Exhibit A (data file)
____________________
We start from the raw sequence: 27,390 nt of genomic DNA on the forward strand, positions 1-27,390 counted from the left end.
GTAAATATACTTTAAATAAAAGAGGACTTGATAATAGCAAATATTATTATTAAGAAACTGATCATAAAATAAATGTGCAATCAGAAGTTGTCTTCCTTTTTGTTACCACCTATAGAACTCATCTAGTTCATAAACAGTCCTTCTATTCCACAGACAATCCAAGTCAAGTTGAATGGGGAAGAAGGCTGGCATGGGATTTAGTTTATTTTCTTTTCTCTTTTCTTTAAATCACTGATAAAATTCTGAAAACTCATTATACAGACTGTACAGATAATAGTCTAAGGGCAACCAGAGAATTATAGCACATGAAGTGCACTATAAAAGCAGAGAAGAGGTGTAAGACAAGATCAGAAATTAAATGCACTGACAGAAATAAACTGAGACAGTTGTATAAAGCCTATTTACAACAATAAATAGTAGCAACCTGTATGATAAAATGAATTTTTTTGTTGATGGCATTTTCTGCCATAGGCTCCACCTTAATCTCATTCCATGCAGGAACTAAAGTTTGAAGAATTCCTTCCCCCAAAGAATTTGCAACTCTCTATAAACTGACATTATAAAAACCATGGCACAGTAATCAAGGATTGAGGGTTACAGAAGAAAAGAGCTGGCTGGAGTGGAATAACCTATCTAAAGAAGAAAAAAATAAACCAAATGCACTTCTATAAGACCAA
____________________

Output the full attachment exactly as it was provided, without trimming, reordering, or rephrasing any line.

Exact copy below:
We start from the raw sequence: 27,390 nt of genomic DNA on the forward strand, positions 1-27,390 counted from the left end.
GTAAATATACTTTAAATAAAAGAGGACTTGATAATAGCAAATATTATTATTAAGAAACTGATCATAAAATAAATGTGCAATCAGAAGTTGTCTTCCTTTTTGTTACCACCTATAGAACTCATCTAGTTCATAAACAGTCCTTCTATTCCACAGACAATCCAAGTCAAGTTGAATGGGGAAGAAGGCTGGCATGGGATTTAGTTTATTTTCTTTTCTCTTTTCTTTAAATCACTGATAAAATTCTGAAAACTCATTATACAGACTGTACAGATAATAGTCTAAGGGCAACCAGAGAATTATAGCACATGAAGTGCACTATAAAAGCAGAGAAGAGGTGTAAGACAAGATCAGAAATTAAATGCACTGACAGAAATAAACTGAGACAGTTGTATAAAGCCTATTTACAACAATAAATAGTAGCAACCTGTATGATAAAATGAATTTTTTTGTTGATGGCATTTTCTGCCATAGGCTCCACCTTAATCTCATTCCATGCAGGAACTAAAGTTTGAAGAATTCCTTCCCCCAAAGAATTTGCAACTCTCTATAAACTGACATTATAAAAACCATGGCACAGTAATCAAGGATTGAGGGTTACAGAAGAAAAGAGCTGGCTGGAGTGGAATAACCTATCTAAAGAAGAAAAAAATAAACCAAATGCACTTCTATAAGACCAA